Mullen has 3 books in his repertoire.  His first, The Last Town on Earth, received excellent reviews and was one of the top 10 debuts of the year when published in 2006.  His most recent tome, The Revisionists (2011), has also received rave reviews.  The premise in each of his 3 novels is quite different from story to story, but each has the thread of politics and history (history in quotes for Revisionists) coursing through and a bit of sci-fi in the 2 latter novels.  I look forward to reading The Last Town on Earth  and The Revisionists as I really enjoyed The Many Deaths of the Firefly Brothers.

I Still Hate You, Winter

I don't think my Trumpet Vine Trellises will ever be the same!

This is a Dogwood Tree.  Looks more like a Weeping Cherry.
Have you ever heard this story?
A man was walking down the street one day.  The wind bet the sun that he could force the man to take off his coat and the sun could not.  The sun agreed to the bet.  The wind began blowing, straight into the man.  The man put his hands in his pockets and pulled his coat a bit tighter around himself.  The wind blew harder, thinking he would blow that coat right off the man.  The man buttoned his coat tightly, all the way up to the neck and shoved his hands deep into his pockets, hugging his secured coat as close to his body as he could.  The wind blew even harder, but to no avail.  The man was not taking off his coat.  Then it was the sun's turn.  The sun shone.  The man unbuttoned his coat.  The sun shone even more brilliantly and the man took off his coat, slinging it over his shoulder.  He even began whistling a tune as he walked.  The sun turned to the wind.  "See.  All it takes a little sunshine to warm a man from the inside out." 

I might be a little off on the ending of the story, but you get the point.  As beautiful a spectacle the snow and ice can be, it does not win me over to winter.  The weight bears down on the branches of the trees and the shrubs and everything else.  It will all sparkle later if the sun comes out, making the woods look like a crystal cathedral.  The trees, however, can only stand so much.  The ground is littered with smaller branches and I sit here listening to the bigger branches falling to the floor of the woods through the icy arms of the trees.  The sound is different this time than when a branch falls in any other season.  The sound can even be musical.  However, it still does not change my attitude.  Our snow adventure this winter season began early in December and has not stopped.  Looks like February is going to be a loooong month.  Oh well.  Might as well make the most of it.  I do not have to go anywhere today and there is plenty of wood for the fireplace.  Maybe I'll roast a weeny.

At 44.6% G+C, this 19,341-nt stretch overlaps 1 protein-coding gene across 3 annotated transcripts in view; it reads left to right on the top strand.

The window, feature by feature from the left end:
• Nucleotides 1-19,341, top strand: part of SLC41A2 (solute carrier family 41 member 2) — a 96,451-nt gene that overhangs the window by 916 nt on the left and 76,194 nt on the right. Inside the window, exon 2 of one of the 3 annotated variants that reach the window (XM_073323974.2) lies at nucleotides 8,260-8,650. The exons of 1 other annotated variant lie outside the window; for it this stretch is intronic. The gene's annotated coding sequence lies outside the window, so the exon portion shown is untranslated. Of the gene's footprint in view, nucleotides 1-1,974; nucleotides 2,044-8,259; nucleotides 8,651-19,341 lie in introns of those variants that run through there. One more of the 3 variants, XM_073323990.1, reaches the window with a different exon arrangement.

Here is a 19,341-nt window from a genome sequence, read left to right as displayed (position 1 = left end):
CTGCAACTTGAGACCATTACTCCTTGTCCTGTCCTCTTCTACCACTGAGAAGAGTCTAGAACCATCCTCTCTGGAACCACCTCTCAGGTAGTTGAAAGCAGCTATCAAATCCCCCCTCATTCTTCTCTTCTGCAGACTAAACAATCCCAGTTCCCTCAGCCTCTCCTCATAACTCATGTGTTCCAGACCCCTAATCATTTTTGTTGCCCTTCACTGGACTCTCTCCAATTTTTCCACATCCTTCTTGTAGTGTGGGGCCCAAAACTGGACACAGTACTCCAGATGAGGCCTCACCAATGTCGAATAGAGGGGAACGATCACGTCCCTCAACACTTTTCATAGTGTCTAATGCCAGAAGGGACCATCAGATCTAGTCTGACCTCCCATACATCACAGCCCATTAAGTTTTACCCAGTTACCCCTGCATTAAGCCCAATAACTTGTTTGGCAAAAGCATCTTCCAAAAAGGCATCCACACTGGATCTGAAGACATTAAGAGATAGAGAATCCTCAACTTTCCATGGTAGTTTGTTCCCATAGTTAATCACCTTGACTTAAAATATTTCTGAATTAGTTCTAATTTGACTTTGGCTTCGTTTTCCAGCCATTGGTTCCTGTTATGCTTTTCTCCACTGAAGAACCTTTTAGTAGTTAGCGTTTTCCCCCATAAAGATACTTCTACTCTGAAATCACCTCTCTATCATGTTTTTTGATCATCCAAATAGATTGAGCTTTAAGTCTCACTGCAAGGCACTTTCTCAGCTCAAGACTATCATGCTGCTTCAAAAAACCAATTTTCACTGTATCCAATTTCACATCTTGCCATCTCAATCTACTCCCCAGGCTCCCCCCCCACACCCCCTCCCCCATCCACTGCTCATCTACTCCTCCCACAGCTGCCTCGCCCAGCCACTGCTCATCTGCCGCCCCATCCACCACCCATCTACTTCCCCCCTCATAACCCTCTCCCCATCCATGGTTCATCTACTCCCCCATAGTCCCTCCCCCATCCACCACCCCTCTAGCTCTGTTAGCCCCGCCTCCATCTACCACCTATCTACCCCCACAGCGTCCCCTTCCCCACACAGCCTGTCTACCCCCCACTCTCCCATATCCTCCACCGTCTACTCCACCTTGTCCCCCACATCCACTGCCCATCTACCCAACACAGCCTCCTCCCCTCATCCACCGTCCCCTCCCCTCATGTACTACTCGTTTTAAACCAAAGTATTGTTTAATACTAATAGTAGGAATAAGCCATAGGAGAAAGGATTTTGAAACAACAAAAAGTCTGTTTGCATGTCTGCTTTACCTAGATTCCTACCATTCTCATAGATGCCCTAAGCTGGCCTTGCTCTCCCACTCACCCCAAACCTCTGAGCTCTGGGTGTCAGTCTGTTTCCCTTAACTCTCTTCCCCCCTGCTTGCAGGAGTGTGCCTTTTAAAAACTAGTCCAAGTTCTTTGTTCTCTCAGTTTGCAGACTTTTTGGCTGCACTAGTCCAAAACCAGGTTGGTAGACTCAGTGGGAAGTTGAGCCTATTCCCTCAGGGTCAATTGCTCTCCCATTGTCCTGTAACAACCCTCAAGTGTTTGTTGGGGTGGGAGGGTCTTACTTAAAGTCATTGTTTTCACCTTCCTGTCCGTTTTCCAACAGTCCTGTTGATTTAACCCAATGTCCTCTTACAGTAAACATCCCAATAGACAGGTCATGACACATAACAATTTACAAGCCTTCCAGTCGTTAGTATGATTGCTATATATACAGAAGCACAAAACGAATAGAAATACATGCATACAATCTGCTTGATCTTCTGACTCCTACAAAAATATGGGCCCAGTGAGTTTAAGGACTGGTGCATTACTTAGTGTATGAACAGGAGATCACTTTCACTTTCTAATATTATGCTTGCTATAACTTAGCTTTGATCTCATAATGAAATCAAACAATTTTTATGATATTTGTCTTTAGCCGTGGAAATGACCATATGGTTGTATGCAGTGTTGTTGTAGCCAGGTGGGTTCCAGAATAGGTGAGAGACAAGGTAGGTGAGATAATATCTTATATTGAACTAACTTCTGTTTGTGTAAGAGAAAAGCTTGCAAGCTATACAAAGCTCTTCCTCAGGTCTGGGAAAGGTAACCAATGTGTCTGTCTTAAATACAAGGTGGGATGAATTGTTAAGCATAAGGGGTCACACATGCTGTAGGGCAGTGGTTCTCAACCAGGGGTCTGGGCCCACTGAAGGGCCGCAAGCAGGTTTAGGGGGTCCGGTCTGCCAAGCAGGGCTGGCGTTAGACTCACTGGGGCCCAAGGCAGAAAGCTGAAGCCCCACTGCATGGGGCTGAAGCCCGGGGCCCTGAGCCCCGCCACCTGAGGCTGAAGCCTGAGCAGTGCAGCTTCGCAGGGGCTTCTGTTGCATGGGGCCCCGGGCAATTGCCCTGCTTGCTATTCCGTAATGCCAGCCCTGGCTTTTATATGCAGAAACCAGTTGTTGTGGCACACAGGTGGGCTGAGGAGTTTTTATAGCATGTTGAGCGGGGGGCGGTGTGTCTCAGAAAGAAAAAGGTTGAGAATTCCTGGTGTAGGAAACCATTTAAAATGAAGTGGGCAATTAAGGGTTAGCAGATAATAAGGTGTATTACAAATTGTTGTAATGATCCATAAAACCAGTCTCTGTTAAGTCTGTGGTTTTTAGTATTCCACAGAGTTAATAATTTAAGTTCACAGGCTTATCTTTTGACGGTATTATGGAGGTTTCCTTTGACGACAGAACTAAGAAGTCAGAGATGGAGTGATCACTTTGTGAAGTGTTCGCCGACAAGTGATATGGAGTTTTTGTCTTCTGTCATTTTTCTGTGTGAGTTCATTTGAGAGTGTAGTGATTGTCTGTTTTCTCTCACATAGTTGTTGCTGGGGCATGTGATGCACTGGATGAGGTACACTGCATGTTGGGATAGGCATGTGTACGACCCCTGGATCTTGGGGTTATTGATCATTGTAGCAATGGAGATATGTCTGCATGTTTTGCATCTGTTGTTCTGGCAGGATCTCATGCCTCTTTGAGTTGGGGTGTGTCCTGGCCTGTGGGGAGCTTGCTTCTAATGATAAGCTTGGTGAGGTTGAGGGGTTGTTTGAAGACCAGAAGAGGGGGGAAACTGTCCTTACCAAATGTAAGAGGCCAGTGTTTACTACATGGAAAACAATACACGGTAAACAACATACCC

Winter, I'm Breaking Up with You!

Dear Winter,

That last bout of arctic weather is the final straw. I have put up with your coldness for way too long. I cannot stand the feel of your icy breath in my face and down the back of my neck. You chill me to the bone!

Must you always precipitate on the roads and sidewalks? Why can't you do that in the yard and landscaping?! I am so sick of cleaning up after you. It is one thing to clean up after a small child, but you too?! You have fooled me time and again, allowing my good friend the sun to come and visit, only to ruin it with your below freezing slap in the face. How cruel! I swear you are laughing at me as your North winds blow through the trees. Your promises of crisp, clean air and unmarred blankets of white snow are no longer enough. Warm, toasty fires while in the midst of you please me no more. You make my back ache shoveling your snow. My joints stiffen at the mere thought of you. I have become an expert at the icy sidewalk shuffle (not an area of expertise I desire). I have had enough!

Winter, I am leaving you for Summer. At least when he rains, I don't risk falling on my backside when I step out the door.

Goodbye, Winter. I am leaving my parka and snow boots behind. I will not need them where I am going.

With a bitter-cold heart,
Mimi "Cold Feet"